Terrestrial Fungi with Aquatic Legacies - Fungi in Biofiltration and Buffers
Fungi are a Kingdom of organisms with a fantastic range of scales, in terms of their size and their life spans. These organisms also participate in biofilms within complex communities (100s of taxa), a role we are only beginning to understand in the light of modern molecular tools such as high-throughput DNA sequencing. In this talk, I will introduce you to the filamentous fungi that decompose plant tissues, and to the molecular methods helping shed light on their roles in biogeochemistry and biotechnology. I will specifically include examples from my research on the role of these decomposer fungi in capturing hydrophobic compounds, degrading aromatics (including xenobiotics), and translocating nutrients, in addition to their critical role in recycling plant-bound carbon. Finally, I will introduce some opportunities for cultivating (literally) these desirable outcomes, and the potential for fungi at the terrestrial/aquatic interface to improve water quality.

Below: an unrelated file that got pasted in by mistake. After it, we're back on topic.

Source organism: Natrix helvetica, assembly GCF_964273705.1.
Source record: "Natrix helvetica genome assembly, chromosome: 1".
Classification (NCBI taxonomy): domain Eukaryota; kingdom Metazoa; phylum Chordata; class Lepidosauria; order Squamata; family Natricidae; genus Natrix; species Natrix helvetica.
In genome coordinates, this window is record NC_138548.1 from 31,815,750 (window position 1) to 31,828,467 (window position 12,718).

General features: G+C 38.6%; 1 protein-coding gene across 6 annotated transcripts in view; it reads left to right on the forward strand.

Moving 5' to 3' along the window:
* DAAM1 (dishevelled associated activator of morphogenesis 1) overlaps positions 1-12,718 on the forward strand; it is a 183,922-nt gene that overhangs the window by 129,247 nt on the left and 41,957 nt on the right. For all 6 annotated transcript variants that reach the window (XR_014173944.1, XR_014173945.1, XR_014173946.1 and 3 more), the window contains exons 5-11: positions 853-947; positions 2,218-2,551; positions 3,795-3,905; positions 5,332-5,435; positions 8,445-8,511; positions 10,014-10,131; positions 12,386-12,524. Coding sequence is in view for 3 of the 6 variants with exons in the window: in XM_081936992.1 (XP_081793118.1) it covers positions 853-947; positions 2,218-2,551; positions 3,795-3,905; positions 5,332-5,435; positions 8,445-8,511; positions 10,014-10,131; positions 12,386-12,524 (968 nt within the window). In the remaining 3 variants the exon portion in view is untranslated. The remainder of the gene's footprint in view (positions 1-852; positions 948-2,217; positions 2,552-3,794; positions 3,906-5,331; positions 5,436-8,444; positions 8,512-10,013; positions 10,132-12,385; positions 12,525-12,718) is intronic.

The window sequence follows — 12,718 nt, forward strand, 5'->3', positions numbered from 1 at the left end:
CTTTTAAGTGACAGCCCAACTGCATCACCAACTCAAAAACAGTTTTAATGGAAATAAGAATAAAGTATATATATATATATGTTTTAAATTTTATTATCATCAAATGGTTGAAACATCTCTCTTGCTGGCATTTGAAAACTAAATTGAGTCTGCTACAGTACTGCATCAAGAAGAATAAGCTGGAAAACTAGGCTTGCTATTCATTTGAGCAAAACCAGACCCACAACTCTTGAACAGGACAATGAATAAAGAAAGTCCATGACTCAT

Dr. Schilling’s work has largely been focused on decomposer organisms, mostly fungi, for the past 20 years. He is an Associate Professor at the University of Minnesota in the Department of Bioproducts & Biosystems Engineering. He is also a Resident Fellow at the Institute on the Environment, and a member of both the BioTechnology Institute and the Microbial & Plant Genomics Institute. Jonathan loves to forage for mushrooms and is an avid backpacker who through-hiked the Appalachian Trail in 1996 and is currently mastering paddle-portage in the great north woods.